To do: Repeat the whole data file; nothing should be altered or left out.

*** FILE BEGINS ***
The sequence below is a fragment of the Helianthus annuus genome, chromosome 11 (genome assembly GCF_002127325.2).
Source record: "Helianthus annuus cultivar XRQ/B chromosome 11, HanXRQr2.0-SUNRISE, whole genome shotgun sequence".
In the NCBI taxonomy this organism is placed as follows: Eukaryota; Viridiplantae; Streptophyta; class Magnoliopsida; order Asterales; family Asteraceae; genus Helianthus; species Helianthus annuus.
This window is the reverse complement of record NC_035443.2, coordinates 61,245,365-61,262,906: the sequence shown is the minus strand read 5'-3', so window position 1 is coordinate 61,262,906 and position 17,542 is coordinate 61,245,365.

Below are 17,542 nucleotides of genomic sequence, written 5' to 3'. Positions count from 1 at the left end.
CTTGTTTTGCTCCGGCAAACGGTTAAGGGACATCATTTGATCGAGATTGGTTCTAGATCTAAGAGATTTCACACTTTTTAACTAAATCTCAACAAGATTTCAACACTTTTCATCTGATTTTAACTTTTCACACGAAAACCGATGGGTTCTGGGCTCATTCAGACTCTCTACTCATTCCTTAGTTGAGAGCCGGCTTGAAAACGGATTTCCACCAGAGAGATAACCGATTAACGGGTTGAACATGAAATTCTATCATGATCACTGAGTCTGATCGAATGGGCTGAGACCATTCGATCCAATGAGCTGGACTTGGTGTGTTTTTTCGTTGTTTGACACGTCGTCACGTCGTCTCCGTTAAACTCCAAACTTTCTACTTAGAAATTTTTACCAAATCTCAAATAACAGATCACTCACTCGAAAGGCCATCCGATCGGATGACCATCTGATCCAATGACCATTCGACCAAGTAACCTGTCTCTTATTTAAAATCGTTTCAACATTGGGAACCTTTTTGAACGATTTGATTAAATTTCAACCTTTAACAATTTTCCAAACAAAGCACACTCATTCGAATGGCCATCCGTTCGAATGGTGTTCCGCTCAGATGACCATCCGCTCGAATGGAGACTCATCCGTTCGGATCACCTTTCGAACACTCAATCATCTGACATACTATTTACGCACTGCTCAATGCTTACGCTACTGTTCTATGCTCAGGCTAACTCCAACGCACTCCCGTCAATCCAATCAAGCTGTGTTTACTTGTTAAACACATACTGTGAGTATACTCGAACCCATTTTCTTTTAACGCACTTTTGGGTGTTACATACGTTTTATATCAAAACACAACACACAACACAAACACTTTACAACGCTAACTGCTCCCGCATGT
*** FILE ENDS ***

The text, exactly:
The sequence below is a fragment of the Helianthus annuus genome, chromosome 11 (genome assembly GCF_002127325.2).
Source record: "Helianthus annuus cultivar XRQ/B chromosome 11, HanXRQr2.0-SUNRISE, whole genome shotgun sequence".
In the NCBI taxonomy this organism is placed as follows: Eukaryota; Viridiplantae; Streptophyta; class Magnoliopsida; order Asterales; family Asteraceae; genus Helianthus; species Helianthus annuus.
This window is the reverse complement of record NC_035443.2, coordinates 61,245,365-61,262,906: the sequence shown is the minus strand read 5'-3', so window position 1 is coordinate 61,262,906 and position 17,542 is coordinate 61,245,365.

Below are 17,542 nucleotides of genomic sequence, written 5' to 3'. Positions count from 1 at the left end.
CTTGTTTTGCTCCGGCAAACGGTTAAGGGACATCATTTGATCGAGATTGGTTCTAGATCTAAGAGATTTCACACTTTTTAACTAAATCTCAACAAGATTTCAACACTTTTCATCTGATTTTAACTTTTCACACGAAAACCGATGGGTTCTGGGCTCATTCAGACTCTCTACTCATTCCTTAGTTGAGAGCCGGCTTGAAAACGGATTTCCACCAGAGAGATAACCGATTAACGGGTTGAACATGAAATTCTATCATGATCACTGAGTCTGATCGAATGGGCTGAGACCATTCGATCCAATGAGCTGGACTTGGTGTGTTTTTTCGTTGTTTGACACGTCGTCACGTCGTCTCCGTTAAACTCCAAACTTTCTACTTAGAAATTTTTACCAAATCTCAAATAACAGATCACTCACTCGAAAGGCCATCCGATCGGATGACCATCTGATCCAATGACCATTCGACCAAGTAACCTGTCTCTTATTTAAAATCGTTTCAACATTGGGAACCTTTTTGAACGATTTGATTAAATTTCAACCTTTAACAATTTTCCAAACAAAGCACACTCATTCGAATGGCCATCCGTTCGAATGGTGTTCCGCTCAGATGACCATCCGCTCGAATGGAGACTCATCCGTTCGGATCACCTTTCGAACACTCAATCATCTGACATACTATTTACGCACTGCTCAATGCTTACGCTACTGTTCTATGCTCAGGCTAACTCCAACGCACTCCCGTCAATCCAATCAAGCTGTGTTTACTTGTTAAACACATACTGTGAGTATACTCGAACCCATTTTCTTTTAACGCACTTTTGGGTGTTACATACGTTTTATATCAAAACACAACACACAACACAAACACTTTACAACGCTAACTGCTCCCGCATGT